Grout is the material that fills in the gaps in between tiles in your kitchen or bathroom. Grout bolsters the structural integrity and the aesthetics of the tile by giving it a frame. The downside is that grout can get dirty quickly, and it will collect mold and mildew faster than the tile it surrounds.
The best cleaning solutions for grout are either commercial products you can find at your local hardware store or a mixture of baking soda, hydrogen peroxide, and dish soap. You can use chlorine bleach on white grout. If you have color-tinted grout, oxygen bleach is a better choice.
In the rest of this article, I’ll go into more detail about using commercial products, a DIY mixture, and bleach to clean between your tiles. I’ll tell you the pros and cons of each cleaning method and some helpful information to help you decide which way is for you.
Commercial Grout Cleaners
There is no shortage of commercial products claiming to be the best at cleaning mold and mildew off grout in your home. Some are better than others, and some will eat away at your grout and erode it each time you clean with it.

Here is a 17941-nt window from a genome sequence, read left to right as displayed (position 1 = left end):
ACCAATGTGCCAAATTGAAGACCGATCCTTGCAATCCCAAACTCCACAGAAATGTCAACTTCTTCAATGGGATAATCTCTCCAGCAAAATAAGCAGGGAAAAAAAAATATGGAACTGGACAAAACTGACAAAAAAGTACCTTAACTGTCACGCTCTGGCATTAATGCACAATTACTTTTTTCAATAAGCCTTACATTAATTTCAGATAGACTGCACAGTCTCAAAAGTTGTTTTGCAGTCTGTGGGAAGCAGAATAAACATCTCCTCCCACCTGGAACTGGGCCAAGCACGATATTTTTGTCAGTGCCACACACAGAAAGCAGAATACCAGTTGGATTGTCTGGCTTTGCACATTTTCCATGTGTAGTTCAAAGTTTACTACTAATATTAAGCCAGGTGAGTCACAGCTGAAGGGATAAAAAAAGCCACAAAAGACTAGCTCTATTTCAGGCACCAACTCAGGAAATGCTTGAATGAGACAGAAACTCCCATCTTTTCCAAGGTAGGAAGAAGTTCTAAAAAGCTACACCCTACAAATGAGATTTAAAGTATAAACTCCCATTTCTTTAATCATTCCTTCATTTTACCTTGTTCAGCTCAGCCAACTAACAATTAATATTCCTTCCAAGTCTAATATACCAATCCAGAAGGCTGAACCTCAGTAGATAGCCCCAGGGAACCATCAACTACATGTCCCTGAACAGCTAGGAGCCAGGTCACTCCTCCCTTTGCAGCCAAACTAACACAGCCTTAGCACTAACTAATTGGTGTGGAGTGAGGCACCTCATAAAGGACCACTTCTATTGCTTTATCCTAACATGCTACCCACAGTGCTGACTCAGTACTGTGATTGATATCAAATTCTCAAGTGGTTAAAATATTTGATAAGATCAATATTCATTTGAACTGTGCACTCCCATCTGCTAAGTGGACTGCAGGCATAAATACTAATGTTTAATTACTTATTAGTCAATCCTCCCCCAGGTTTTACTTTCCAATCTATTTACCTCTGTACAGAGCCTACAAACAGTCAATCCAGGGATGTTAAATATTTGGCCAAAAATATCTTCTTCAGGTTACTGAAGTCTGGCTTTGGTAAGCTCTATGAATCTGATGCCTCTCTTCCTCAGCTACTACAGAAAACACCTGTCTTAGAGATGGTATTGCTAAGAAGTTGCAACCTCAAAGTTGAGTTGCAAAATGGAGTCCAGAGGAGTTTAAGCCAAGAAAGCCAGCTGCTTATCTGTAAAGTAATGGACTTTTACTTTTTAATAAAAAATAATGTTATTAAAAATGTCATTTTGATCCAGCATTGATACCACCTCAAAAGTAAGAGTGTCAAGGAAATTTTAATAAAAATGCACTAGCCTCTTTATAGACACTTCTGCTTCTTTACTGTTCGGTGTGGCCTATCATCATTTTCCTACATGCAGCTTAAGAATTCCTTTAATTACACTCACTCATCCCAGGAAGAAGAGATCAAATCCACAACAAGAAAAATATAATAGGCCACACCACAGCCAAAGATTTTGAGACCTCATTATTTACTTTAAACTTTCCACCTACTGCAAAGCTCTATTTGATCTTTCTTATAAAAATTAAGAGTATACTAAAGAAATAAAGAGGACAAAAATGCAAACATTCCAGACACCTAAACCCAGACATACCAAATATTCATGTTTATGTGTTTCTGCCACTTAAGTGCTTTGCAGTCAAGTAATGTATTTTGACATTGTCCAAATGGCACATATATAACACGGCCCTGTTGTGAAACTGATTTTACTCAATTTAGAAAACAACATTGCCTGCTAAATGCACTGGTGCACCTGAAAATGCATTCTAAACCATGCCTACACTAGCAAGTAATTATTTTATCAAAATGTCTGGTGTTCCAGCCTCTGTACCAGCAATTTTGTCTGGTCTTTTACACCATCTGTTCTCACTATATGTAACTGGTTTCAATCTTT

● Pros: Commercial Grout Cleaners
The most significant benefit of buying a commercial grout cleaner is convenience. You won’t have to mix up some solution or handle potentially dangerous chemicals. Run to the local hardware store, grab a bottle, point, and spray, right? Well, not exactly.
Though a premixed grout cleaning solution may seem convenient, not all grout cleaning products are the same. You will need to pay close attention to the formula of the product to ensure it isn’t an acid or oil-based product.
● Cons: Commercial Grout Cleaners
You should avoid any acidic grout cleaners or acid-based cleaning products. These products will eat at the grout and diminish it over time. This erosion could cause significant problems and will be expensive to repair.
These acid-based cleaners aren’t necessarily cleaning the grout. They’re just stripping away the dirty top layer, revealing a clean layer underneath. If you use an acid-based product regularly, you are just eating away your grout each time you clean.